The only confirmed Black Kites were confined to Shetland, with reports from Fetlar, Hermaness and Valla Field (Unst), and North Roe (mainland). Both the non-Shetland reports came in on 23rd, from Stonehenge (Wilts) and over the A1 at Buckden (Cambs) the same day. A first-summer male Red-footed Falcon was at Aghagallon (Antrim) on 26th and 27th; "possibles" were also at Ballater (Aberdeenshire) on 23rd and Springfield Farm Quarry (Bucks) on 24th.
Oxfordshire's lonely Corncrake continued to serenade the reedbeds of Otmoor fruitlessly to 25th at least; a Spotted Crake at Wicken Fen (Cambs) on 25th and 26th might have more luck. A Pacific Golden Plover showed well at times on the North Scrape at Cley (Norfolk) from 22nd to 27th. A Spotted Sandpiper was a great find by a permit-holder at Hilfield Park Reservoir (Herts) on 24th but it did not linger and could not be seen from any public viewpoint. This represents the fifth record for the London area (and the second for HPR following a bird there in September 1956). A female Red-necked Phalarope had been at Coombe Hill Meadows (Glos) for five days before it came to our attention on 24th; it was still present on 26th. The striking summer-plumaged female Grey Phalarope at St John's Loch, last week's "Bird of the Week", was not seen after 24th.
The Cotswold Water Park on the Gloucestershire/Wiltshire border has a reputation for turning up rare terns; an adult White-winged Black Tern arrived on Pit 74 in the Wiltshire sector on 27th. Other individuals were at Leighton Moss (Lancs) on 23rd, at Staines Reservoirs (Surrey) and at Grove Ferry (Kent), both brief stayers and both on 25th. A Gull-billed Tern on the Loughor estuary in Glamorgan was more co-operative, lingering from 24th to 27th at least, and visiting the National Wetlands Centre on a number of occasions.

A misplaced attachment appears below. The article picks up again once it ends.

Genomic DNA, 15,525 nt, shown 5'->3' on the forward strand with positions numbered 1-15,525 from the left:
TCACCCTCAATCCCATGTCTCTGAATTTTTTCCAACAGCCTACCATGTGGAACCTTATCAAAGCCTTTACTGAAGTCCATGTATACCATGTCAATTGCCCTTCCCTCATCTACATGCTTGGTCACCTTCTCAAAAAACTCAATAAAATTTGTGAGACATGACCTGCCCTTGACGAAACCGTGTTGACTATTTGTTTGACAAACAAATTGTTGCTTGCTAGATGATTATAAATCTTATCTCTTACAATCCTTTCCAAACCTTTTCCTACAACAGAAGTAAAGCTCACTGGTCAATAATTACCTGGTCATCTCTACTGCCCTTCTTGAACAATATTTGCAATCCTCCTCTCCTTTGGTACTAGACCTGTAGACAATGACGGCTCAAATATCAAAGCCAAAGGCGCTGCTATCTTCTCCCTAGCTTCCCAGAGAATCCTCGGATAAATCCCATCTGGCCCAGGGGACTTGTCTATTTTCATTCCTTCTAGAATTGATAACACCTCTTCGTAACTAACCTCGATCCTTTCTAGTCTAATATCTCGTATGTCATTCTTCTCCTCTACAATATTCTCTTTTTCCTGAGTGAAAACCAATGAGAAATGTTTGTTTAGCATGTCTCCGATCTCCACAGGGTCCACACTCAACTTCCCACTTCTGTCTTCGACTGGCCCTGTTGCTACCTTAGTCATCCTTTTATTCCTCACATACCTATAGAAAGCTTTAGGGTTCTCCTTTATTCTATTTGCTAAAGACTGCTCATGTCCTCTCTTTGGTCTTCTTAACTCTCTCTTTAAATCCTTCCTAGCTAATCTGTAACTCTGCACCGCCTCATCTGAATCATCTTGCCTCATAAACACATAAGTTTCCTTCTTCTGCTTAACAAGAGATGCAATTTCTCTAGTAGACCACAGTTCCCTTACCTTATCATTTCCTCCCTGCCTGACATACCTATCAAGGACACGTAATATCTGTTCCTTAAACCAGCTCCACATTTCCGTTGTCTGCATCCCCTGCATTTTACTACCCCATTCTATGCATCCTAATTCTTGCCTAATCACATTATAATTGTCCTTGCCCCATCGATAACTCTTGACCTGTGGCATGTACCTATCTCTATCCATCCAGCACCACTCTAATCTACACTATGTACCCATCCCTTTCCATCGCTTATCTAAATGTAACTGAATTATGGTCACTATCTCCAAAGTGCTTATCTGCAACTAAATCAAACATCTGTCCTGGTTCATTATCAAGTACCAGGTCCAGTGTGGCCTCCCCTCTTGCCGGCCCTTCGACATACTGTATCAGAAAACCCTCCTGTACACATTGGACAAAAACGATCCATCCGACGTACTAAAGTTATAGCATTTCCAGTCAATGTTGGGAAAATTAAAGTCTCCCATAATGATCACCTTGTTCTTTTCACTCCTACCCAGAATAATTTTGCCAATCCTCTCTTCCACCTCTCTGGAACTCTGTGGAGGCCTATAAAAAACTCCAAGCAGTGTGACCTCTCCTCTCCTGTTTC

Bee-eaters were reported from Chivelstone near Prawle (Dorset) on 22nd and from Firle Beacon (E Sussex) on 23rd. A Short-toed Lark was at The Cull (Wexford) on 23rd and 24th but proved elusive and has not been reported since.
Red-backed Shrikes popped up at Spurn (E Yorks), Lebberston (N Yorks), East Chevington (Northumberland) and Skaw, Whalsay (Shetland). None of last week's Woodchat Shrikes stayed on into this week, but a new bird, an adult male, was found near Sneatonthorpe (N Yorks) on 26th — it appears not to have lingered.